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Building a better academic workplace

Higher Education

Building a better academic workplace

There’s no simple answer that will fix every university workplace problem, but here are three design interventions that could help.

By David Craig and Melany Park | Gensler | August 7, 2023
A group of people sitting at tables in a room with a large screen.
Northwestern Medill School of Journalism, Media and Integrated Marketing Communications, Chicago, Ill. Photo © Garrett Rowland, courtesy Gensler

Having endured since the Middle Ages, the traditional academic workplace might finally have reached a breaking point. Changes in collaboration, finances, and individual work patterns are making traditional workplace practices unsustainable. One major issue has been the fragmentation of the academic workplace—within buildings, across campuses, and even outside them—which is compromising collaboration and community among faculty and staff, while filling campuses with more underutilized space.

New solutions, however, could stem waste, strengthen community, and better support the way faculty and staff increasingly want to work.

What’s Happening in Universities


Work in universities has been getting steadily more collaborative for years, with the average number of coauthors per peer-reviewed article more than doubling between 1980 and 2016. Demand for interdisciplinary research and learning is also growing. Even on the staff side, headcounts have ballooned as new support functions, and the connections they entail, have proliferated. Physically bringing people together, however, can be challenging. Faced with new and expanding functions, many universities have gone the opposite direction, relocating whole groups off campus, away from the culture and communities they serve. 


University finances are getting less predictable. Two significant sources of university funding—federal R&D spending and state appropriations for public universities—are lower than they were 15 years ago. Some sources of revenue have been growing, like online degree programs and foreign student enrollment, but the pipeline of foreign students is threatened by global instability and online learning may face growing competition from Massive Open Online Courses (MOOCs) and bootcamps. All this uncertainty calls for more operational agility and efficiency.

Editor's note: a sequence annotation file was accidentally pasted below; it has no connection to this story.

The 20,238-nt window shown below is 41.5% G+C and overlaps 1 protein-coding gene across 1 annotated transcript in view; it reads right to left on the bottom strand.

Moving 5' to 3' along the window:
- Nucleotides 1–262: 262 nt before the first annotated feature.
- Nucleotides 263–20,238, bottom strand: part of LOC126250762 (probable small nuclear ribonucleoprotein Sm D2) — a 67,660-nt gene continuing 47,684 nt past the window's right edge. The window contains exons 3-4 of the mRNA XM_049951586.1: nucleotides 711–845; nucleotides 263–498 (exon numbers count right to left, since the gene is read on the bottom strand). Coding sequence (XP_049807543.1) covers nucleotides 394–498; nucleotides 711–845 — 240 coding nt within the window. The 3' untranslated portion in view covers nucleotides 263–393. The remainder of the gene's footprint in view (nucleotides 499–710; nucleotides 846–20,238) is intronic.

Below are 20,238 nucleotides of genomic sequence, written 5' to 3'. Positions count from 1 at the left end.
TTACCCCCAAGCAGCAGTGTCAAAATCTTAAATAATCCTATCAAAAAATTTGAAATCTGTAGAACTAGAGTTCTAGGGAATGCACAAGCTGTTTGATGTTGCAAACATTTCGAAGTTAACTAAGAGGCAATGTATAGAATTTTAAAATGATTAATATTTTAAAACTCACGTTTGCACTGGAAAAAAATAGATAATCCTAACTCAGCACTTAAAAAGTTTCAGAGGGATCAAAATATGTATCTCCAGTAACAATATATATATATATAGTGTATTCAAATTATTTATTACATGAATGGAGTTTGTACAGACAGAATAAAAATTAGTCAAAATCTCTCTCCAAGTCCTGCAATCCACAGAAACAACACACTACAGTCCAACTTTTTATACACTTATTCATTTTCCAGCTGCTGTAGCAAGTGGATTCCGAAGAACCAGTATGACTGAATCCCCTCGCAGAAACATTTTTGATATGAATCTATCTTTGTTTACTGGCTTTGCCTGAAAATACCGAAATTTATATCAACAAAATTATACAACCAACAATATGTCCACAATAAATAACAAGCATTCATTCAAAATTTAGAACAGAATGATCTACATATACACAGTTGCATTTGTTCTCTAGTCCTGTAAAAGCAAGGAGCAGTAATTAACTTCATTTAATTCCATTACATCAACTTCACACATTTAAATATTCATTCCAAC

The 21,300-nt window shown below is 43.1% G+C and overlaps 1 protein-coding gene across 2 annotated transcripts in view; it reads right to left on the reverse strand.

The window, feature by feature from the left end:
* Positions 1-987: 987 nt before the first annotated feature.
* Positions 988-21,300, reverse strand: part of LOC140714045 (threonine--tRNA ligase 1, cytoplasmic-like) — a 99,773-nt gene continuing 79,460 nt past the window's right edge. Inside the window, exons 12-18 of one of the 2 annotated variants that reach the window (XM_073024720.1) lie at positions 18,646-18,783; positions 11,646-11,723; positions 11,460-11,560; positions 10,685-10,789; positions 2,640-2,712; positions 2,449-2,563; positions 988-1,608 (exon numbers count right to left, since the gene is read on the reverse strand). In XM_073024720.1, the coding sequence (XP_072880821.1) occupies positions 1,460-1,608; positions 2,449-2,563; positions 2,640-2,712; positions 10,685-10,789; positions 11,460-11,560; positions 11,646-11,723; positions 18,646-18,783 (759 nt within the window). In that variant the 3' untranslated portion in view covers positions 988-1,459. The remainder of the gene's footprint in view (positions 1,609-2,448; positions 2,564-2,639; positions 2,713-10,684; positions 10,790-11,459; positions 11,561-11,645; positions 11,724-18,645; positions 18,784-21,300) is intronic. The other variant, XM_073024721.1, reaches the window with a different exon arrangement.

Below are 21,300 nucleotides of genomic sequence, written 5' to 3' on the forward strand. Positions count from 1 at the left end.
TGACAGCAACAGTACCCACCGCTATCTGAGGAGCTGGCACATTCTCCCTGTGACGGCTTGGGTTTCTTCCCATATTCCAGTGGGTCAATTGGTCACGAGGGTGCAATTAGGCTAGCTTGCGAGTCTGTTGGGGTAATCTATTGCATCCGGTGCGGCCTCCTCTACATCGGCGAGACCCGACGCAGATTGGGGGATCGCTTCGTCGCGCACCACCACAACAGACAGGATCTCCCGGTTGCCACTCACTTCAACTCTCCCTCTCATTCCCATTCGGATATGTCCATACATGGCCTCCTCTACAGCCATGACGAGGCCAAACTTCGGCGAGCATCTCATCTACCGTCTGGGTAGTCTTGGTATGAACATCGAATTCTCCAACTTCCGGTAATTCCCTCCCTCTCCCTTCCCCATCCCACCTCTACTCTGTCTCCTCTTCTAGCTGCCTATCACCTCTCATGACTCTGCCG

Like all industries, universities are seeing a demand for more flexible work. Based on our client surveys, staff benefited the most from remote work during the pandemic, with satisfaction and sense of productivity significantly higher. But even faculty, whose connections with students were constrained at the height of the pandemic, reported high satisfaction with remote work overall. In fact, in surveys we conducted at three schools in 2020 and 2021, staff and faculty respectively said on average that they would ideally work 3.3 and 2.3 days per week remotely after the pandemic, a significant increase from pre-pandemic norms.

Problems With Traditional Academic Workplaces

While universities increasingly need agility, flexibility, and connectivity, traditional workplace practices are holding them back.


University workplaces, compared to workplaces in other sectors, are often defined by hallways, an iconic example being the 825-foot-long “infinite corridor” at MIT. In old buildings, hallways might play a structural role. In modern buildings, they are simply a relic of old planning practices. Hallways are sometimes the only community spaces in buildings, but they often become labyrinths that are more likely to divert and disperse than connect.

The interior of a long hallway corridor at MIT.
MIT’s infinite corridor. Photo courtesy Gensler


The earliest university facilities resembled monasteries, with cells allotted to professors for writing and mentoring. The same cellular structure describes many modern academic workplaces, with offices the basic unit of space. When space is limited or not needed for activities like writing or mentoring, single offices often get assigned to two or more people, or turned into suites. While convenient from a planning perspective, making the office the basic unit of space limits functionality and maximizes segmentation, spawning the aforementioned labyrinths.